|There's been a lot of brouhaha about "new" author Paolo Bacigalupi. Of course, Mr. Bacigalupi has been writing for years, but his first published book Pump Six and Other Stories came out in 2008 from Nightshade Books. This is a particularly intriguing book for short speculative fiction authors since it is a book of short stories and virtually all of them have been nominated for an award, be it Locus, Hugo, Nebula, or Theodore Sturgeon.|
(Interestingly, Mr. Bacigalupi said in a PBS interview that William Gibson advised him write short stories to achieve success as an author.)
What makes these stories so notable? One obvious thing is world-building. In his work Mr. Bacigalupi does an admirable job of world-building, along the lines of China Miéville's Perdido Street Station, William Gibson's Neuromancer, or Warren Hammond's KOP. Another reason Bacigalupi has garnered a lot of critical acclaim is his plots are not typical genre fiction plots. Finally, Bacigalupi has a lot of original ideas which I believe helps create his unique paradigm.
Some of these concepts include:
- What if the Dalai Lama were downloaded into some kind of data storage device?
- What if people were genetically engineered to be musical instruments?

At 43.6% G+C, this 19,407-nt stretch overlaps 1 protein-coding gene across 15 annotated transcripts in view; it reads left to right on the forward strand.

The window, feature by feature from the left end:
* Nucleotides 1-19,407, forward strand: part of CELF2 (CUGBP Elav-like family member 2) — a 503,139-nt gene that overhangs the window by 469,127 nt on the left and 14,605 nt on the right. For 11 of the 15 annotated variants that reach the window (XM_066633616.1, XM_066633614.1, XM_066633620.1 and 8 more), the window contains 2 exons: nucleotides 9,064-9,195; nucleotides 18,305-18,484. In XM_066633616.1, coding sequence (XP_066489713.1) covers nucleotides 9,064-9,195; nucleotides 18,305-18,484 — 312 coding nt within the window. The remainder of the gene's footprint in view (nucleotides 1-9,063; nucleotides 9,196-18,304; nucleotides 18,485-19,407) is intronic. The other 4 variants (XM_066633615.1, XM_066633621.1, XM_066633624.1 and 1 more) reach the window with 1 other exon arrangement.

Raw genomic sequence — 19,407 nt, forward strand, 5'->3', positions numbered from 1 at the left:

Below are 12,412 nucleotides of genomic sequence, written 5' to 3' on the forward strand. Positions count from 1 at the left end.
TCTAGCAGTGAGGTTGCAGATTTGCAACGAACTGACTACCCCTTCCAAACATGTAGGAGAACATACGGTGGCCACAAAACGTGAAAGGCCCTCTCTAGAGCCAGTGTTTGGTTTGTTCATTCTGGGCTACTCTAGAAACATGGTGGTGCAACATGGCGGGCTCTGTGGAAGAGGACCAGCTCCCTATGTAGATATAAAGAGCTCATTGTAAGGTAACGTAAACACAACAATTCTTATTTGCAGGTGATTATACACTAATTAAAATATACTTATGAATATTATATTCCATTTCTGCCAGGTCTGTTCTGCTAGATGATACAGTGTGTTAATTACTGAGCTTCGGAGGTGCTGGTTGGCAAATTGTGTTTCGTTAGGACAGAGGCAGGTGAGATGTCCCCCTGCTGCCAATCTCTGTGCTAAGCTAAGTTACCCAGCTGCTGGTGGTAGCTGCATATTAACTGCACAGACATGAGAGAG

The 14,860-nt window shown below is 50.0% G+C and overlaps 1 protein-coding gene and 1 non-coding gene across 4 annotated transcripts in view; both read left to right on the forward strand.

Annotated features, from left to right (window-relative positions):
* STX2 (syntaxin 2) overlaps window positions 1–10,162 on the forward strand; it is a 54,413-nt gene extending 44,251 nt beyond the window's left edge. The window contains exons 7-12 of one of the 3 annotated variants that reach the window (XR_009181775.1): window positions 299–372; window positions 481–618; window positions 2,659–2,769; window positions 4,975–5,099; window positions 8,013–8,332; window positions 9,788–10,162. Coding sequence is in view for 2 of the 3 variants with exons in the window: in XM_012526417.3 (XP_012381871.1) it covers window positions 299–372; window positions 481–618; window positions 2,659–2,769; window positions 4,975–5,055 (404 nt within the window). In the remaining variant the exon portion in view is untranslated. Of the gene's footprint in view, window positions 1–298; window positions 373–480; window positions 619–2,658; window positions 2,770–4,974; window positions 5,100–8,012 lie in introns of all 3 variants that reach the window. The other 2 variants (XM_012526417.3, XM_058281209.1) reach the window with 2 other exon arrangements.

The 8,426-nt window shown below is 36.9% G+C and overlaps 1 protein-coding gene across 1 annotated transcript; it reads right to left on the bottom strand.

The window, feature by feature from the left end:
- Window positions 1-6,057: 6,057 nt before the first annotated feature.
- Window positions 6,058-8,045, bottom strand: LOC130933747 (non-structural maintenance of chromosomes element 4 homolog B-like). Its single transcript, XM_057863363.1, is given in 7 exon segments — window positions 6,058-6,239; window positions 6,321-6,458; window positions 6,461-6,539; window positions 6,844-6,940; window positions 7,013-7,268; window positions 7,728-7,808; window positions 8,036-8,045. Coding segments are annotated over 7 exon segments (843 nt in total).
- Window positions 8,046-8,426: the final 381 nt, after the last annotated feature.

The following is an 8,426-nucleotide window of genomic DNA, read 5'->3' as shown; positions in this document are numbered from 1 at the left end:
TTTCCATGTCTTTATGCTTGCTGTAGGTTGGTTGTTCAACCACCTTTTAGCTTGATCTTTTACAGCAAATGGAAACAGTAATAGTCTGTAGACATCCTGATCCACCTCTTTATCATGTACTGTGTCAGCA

- What if science/technology was the most important thing on earth? What kind of people would result from unfettered genetic engineering? What would happen to the rest of the ecosystem?
- Which is more powerful swords or information?
- What if the world was ruled by big agri-business?
- What if fresh water becomes very scarce?
- What if people live forever and procreation becomes illegal?
- In a dystopian world, what lengths would people go to get a job?
- What if people become so stupid they can't maintain infrastructures?
In Pump Six and Other Stories Bacigalupi takes risks with his plots, e.g. barbequeing up the cute puppy for dinner, splattering baby brains all over the walls, etc.
In my opinion, these stories illustrate a paradigm, a way of looking at the world, that makes them more powerful. Aspects of this paradigm include:
- so-called mundane science fiction, i.e.in the future humans will remain stuck on Earth, there are no extraterrestrial intelligences around, and science/technology will be foreseeable extrapolations of current science/technology
- climate change is coming and it will have significant affects on humanity; fossil fuels will run out
- homo sapiens are not particularly nice creatures
- science and technology will be ascendant
What do you think Bacigalupi's paradigm is?
And more importantly, what is your paradigm?